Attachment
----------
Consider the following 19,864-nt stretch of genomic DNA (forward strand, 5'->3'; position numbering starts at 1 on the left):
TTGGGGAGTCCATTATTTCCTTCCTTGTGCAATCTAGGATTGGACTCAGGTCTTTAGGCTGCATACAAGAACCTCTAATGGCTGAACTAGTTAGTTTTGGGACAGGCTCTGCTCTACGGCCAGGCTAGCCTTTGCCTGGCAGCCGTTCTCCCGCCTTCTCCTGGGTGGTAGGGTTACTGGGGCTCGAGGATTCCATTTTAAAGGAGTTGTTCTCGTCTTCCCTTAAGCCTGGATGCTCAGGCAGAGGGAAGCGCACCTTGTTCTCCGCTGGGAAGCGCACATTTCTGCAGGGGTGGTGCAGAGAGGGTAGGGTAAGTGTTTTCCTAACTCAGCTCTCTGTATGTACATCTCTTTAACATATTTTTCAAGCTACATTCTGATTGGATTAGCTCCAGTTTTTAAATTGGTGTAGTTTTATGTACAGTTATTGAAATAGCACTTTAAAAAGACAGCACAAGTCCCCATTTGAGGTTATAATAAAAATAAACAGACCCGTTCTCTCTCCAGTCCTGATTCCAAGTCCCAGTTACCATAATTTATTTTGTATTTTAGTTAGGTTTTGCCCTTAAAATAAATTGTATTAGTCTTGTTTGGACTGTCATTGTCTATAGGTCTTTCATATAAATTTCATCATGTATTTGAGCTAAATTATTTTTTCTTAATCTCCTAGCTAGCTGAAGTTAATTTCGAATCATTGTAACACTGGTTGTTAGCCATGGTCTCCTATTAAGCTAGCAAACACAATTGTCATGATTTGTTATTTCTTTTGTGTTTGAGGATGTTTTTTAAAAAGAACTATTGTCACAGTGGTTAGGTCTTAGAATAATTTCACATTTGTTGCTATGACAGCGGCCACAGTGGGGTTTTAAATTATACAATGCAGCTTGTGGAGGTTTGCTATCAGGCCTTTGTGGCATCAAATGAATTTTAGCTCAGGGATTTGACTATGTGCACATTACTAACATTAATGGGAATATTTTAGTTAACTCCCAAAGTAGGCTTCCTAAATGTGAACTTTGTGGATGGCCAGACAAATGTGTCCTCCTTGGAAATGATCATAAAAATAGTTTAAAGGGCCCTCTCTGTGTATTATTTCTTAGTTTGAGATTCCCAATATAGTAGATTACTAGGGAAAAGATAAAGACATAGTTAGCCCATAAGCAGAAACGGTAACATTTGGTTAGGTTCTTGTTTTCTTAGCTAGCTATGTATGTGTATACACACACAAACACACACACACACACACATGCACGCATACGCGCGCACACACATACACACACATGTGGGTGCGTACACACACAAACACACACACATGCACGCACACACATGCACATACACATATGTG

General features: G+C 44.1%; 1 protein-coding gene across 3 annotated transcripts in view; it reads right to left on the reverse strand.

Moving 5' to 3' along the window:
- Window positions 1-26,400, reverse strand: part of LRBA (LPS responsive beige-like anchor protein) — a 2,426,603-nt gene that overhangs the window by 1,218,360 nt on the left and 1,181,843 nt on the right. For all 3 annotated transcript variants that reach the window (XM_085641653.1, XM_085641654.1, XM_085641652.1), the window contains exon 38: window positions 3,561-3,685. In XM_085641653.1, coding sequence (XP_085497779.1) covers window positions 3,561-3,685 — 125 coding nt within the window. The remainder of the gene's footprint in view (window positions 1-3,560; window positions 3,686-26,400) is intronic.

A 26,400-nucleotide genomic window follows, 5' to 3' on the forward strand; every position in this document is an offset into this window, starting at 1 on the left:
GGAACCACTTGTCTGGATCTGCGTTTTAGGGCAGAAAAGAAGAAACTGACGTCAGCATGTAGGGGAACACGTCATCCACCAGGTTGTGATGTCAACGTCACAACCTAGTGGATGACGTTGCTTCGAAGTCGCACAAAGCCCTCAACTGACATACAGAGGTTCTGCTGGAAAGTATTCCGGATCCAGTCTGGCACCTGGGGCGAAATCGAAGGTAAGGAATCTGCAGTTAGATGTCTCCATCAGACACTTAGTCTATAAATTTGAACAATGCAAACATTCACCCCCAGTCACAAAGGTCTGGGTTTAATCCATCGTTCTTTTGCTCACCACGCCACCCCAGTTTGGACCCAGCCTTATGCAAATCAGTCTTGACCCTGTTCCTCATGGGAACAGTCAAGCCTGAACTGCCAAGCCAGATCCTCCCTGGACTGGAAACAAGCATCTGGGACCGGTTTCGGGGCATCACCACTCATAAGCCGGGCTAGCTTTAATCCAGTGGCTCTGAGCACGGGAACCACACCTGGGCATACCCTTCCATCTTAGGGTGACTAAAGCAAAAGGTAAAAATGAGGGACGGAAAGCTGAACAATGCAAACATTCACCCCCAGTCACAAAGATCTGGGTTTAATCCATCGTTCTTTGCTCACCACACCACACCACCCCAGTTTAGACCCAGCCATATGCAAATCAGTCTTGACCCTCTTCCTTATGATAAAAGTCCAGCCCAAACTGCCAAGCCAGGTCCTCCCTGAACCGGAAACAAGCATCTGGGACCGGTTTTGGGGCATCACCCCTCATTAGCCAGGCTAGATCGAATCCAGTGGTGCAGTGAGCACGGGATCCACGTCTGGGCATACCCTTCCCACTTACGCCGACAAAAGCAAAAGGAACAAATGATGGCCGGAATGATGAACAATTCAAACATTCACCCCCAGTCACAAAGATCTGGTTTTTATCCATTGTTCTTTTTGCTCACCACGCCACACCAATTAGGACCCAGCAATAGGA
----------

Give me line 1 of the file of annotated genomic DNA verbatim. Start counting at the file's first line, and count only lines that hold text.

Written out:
Consider the following 19,864-nt stretch of genomic DNA (forward strand, 5'->3'; position numbering starts at 1 on the left):